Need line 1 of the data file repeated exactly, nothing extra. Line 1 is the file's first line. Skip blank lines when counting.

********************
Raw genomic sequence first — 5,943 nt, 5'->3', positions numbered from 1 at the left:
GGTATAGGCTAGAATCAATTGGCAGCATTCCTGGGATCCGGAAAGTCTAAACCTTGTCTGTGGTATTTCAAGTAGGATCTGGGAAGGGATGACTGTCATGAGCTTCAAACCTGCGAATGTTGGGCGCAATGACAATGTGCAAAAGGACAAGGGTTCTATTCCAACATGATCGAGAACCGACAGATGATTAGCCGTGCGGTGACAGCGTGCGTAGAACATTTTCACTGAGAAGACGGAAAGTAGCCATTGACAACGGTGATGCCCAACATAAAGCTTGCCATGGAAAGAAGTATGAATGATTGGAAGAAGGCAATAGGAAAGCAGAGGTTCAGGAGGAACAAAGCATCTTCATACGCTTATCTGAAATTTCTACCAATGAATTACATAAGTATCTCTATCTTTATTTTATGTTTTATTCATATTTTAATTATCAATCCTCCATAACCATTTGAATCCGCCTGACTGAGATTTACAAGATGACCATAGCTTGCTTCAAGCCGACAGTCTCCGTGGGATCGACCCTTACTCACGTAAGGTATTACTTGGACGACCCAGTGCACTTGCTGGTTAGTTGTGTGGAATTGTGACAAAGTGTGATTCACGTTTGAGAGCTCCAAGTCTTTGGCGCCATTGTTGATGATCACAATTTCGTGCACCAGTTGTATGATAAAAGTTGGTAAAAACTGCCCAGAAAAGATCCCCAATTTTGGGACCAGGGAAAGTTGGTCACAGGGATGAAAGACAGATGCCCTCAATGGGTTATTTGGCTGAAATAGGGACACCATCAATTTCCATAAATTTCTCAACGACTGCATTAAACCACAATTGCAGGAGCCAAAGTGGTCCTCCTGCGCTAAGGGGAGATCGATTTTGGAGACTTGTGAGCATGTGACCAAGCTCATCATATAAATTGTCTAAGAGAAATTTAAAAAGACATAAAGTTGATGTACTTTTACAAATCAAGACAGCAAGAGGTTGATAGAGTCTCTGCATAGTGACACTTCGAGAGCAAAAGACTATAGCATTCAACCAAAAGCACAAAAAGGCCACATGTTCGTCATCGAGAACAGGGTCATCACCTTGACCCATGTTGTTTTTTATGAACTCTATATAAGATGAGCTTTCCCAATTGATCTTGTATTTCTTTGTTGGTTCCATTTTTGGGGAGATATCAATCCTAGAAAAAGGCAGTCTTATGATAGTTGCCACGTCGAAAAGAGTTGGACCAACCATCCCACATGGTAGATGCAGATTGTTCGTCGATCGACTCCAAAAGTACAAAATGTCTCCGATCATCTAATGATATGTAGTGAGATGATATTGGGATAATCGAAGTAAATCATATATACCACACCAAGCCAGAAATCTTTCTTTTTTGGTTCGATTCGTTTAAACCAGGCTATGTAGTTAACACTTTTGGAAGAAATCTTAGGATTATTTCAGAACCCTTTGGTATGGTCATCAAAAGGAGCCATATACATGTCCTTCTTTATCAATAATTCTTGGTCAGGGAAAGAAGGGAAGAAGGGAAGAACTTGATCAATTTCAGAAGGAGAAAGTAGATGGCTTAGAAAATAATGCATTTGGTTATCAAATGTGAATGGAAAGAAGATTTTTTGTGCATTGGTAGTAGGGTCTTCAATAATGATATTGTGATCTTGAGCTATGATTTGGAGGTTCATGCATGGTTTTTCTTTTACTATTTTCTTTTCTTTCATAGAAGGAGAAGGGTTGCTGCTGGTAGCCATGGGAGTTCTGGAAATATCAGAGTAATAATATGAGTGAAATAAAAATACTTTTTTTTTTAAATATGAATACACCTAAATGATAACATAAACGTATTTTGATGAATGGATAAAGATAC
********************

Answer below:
Raw genomic sequence first — 5,943 nt, 5'->3', positions numbered from 1 at the left: